Thanks to Christopher Anderson, Raymond Duch, Steve Fisher, Robert Franzese, John Freeman, Jeffry Frieden, Lucy Goodhart, Jennifer Hadden, Jude Hays, Tim Hellwig, Christian Houle, Seth Jolly, David Karol, Luke Keele, Angela O'Mahoney, Michael Peress, Bing Powell, Eric Reinhard, Stephanie Rickard, Ronald Rogowski, Thomas Romer, David Rueda, Martin Steinwand, Margit Tavits, Vera Troeger, Christopher Way, and Chris Wlezien. Previous versions have been presented at Oxford, Rochester, and Princeton as well as at the 2007 annual meetings of the Midwest Political Science Association, the American Political Science Association, and the International Political Economy Society. Support for various versions of this article has been provided by Nuffield College, Oxford, and by Lanni/Wallis & PEPR Grants, University of Rochester. I am grateful to Taehee Whang and Fabiana Machado for research assistance.
Partisan Waves: International Business Cycles and Electoral Choice
Version of Record online: 18 SEP 2009
©2009, Midwest Political Science Association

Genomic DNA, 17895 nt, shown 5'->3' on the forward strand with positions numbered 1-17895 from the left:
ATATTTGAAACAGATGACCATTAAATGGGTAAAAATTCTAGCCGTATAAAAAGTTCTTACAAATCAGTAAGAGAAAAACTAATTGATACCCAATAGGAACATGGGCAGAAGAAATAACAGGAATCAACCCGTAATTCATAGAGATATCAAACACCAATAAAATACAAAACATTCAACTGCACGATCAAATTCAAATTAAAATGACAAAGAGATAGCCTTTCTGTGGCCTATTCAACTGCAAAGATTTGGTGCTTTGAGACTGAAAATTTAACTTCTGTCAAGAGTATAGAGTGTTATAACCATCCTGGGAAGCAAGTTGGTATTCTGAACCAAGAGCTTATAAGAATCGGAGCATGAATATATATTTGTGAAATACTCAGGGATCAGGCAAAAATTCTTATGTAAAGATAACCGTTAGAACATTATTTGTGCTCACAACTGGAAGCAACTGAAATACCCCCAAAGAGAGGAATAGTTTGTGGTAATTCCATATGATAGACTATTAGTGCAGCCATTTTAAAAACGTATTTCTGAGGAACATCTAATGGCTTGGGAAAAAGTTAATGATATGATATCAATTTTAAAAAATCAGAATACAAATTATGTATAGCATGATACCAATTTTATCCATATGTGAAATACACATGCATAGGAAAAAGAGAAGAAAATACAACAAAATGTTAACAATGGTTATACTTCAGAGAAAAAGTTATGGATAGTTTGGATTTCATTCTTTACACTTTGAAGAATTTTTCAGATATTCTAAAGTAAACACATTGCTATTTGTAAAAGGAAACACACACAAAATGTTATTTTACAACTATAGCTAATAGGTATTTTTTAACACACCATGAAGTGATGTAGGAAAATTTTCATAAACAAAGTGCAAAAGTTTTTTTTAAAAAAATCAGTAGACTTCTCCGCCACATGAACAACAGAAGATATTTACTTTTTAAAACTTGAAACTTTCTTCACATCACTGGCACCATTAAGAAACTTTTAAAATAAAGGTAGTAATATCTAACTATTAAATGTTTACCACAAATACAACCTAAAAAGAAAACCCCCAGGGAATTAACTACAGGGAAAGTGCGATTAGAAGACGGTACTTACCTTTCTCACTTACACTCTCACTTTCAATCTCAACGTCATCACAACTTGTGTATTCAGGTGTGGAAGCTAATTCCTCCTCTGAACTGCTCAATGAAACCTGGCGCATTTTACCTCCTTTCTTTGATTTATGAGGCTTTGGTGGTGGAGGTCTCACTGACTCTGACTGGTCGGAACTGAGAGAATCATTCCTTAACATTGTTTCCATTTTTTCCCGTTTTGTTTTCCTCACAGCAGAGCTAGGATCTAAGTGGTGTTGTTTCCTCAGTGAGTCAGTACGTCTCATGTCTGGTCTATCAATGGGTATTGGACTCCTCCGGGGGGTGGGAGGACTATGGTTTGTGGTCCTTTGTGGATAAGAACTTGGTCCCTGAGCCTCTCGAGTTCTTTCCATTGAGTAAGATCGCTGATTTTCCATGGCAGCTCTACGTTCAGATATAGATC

American Journal of Political Science
Volume 53, Issue 4, pages 950–970, October 2009
How to Cite
Kayser, M. A. (2009), Partisan Waves: International Business Cycles and Electoral Choice. American Journal of Political Science, 53: 950–970. doi: 10.1111/j.1540-5907.2009.00410.x
- Issue online: 18 SEP 2009
- Version of Record online: 18 SEP 2009
Pundits have often claimed, but scholars have never found, that partisan swings in the vote abroad predict electoral fortunes at home. Employing semiannual Eurobarometer data on vote intention in eight European countries, this article provides statistical evidence of international comovement in partisan vote intention and its provenance in international business cycles. Electoral support for “luxury parties,” those parties associated with higher spending and taxation, covaries across countries together with the business cycle. Both the domestic and international components of at least one economic aggregate—unemployment—prove a strong predictor of shifts in domestic vote intention. Globalization, by driving business cycle integration, is also synchronizing partisan cycles.